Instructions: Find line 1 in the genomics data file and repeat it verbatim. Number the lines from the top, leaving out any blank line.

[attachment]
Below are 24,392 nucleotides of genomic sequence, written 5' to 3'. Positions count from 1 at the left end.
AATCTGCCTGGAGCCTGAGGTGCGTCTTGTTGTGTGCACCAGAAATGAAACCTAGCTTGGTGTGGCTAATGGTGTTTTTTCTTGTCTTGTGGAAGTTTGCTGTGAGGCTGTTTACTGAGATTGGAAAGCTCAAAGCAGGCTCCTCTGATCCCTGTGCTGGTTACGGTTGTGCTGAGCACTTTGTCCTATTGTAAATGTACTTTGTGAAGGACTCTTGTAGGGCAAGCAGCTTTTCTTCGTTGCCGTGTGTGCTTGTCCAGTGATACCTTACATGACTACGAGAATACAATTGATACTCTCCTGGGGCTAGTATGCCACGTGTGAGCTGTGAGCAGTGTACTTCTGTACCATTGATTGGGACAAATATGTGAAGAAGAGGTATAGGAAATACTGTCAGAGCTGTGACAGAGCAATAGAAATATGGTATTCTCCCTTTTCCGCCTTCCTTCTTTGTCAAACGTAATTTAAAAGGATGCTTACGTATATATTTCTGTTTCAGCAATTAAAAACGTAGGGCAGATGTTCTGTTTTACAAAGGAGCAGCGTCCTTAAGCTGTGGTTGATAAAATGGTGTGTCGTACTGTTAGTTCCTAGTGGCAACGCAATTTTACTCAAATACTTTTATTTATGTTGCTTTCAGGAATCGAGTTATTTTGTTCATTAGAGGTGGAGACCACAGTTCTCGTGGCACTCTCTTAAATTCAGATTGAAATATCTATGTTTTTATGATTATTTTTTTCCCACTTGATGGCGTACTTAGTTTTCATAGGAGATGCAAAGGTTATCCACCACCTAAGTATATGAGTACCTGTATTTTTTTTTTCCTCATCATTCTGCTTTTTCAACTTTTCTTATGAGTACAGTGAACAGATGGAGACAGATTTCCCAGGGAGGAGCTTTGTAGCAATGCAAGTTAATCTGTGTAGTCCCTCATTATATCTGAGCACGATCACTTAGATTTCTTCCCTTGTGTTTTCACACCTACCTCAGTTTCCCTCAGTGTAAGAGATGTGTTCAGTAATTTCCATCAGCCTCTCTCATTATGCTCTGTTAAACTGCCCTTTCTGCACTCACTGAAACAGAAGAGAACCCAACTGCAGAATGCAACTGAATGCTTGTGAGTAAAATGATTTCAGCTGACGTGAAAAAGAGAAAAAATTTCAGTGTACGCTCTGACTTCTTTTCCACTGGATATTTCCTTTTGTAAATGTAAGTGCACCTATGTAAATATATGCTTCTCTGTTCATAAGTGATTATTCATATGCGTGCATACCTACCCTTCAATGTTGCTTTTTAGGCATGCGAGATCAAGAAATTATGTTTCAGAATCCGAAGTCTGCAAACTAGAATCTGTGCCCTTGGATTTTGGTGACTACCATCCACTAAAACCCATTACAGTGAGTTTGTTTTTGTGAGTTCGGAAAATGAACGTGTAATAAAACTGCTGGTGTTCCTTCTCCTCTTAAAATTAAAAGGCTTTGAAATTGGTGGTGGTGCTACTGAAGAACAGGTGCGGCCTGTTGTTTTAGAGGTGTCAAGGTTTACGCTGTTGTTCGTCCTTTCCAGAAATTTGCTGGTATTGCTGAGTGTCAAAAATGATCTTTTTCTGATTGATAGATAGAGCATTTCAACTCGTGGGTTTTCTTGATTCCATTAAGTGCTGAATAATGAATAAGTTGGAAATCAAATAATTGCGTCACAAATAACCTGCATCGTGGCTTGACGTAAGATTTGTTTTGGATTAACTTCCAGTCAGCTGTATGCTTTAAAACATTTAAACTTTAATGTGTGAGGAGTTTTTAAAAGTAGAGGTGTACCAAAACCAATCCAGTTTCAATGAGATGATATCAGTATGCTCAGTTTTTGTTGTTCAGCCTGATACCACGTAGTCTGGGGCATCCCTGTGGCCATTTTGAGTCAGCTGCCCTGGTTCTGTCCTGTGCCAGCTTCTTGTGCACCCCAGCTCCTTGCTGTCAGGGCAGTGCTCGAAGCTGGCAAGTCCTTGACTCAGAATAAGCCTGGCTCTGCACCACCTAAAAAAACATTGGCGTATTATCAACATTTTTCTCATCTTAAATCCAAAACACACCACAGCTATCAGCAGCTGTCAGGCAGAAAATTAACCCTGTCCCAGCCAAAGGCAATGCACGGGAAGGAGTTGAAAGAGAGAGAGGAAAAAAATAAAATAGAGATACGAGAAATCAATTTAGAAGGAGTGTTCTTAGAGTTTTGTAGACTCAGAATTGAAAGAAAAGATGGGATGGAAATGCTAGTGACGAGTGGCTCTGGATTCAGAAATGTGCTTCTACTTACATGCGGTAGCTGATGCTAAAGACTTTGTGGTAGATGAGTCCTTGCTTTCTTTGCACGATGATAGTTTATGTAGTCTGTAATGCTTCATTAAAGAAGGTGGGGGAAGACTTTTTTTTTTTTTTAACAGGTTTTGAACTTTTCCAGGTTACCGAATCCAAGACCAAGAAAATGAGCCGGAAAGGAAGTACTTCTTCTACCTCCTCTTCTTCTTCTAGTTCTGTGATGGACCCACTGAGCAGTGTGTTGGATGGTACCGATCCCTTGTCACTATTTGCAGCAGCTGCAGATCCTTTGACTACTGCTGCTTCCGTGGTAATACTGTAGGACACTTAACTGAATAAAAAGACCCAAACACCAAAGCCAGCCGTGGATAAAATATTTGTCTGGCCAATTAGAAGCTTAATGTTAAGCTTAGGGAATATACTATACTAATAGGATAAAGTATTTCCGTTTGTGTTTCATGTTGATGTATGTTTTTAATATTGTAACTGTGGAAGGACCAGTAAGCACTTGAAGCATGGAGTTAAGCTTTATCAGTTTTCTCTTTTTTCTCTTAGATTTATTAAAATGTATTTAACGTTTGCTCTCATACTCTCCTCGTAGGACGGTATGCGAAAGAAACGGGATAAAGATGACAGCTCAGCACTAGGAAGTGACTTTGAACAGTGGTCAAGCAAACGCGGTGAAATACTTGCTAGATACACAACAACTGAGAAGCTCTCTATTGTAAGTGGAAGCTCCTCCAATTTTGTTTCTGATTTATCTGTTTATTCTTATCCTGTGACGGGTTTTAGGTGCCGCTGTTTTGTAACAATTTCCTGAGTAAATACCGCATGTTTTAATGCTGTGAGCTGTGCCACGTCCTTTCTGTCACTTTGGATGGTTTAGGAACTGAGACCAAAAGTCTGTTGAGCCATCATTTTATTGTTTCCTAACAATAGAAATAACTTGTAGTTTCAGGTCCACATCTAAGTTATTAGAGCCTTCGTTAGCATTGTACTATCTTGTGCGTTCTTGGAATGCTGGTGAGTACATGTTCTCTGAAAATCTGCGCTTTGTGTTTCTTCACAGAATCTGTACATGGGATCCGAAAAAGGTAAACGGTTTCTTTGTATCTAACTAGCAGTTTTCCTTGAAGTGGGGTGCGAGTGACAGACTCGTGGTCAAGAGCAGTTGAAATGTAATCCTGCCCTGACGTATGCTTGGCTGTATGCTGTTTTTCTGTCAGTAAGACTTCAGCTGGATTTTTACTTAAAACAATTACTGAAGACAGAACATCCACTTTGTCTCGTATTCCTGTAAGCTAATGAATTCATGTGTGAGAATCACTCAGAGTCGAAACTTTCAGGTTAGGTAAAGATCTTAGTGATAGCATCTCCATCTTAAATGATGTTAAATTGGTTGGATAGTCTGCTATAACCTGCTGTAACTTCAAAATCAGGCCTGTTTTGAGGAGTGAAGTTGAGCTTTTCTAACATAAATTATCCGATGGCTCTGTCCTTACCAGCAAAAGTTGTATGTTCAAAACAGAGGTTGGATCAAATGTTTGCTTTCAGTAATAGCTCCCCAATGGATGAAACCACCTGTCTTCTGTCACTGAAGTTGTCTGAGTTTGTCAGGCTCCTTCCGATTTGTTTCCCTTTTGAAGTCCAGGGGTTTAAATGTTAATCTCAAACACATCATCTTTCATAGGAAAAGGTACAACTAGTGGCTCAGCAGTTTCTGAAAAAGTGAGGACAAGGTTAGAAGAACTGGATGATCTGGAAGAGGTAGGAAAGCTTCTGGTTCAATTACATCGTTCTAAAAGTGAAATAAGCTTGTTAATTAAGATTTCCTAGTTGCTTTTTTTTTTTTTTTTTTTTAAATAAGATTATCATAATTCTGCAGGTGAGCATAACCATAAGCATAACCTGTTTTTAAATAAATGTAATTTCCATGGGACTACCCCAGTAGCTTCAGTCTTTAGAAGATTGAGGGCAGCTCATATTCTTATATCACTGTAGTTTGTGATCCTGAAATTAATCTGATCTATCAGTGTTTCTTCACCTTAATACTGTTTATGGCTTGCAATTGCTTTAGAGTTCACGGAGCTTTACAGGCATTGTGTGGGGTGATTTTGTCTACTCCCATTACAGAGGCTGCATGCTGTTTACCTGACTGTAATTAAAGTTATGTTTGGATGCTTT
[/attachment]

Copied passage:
Below are 24,392 nucleotides of genomic sequence, written 5' to 3'. Positions count from 1 at the left end.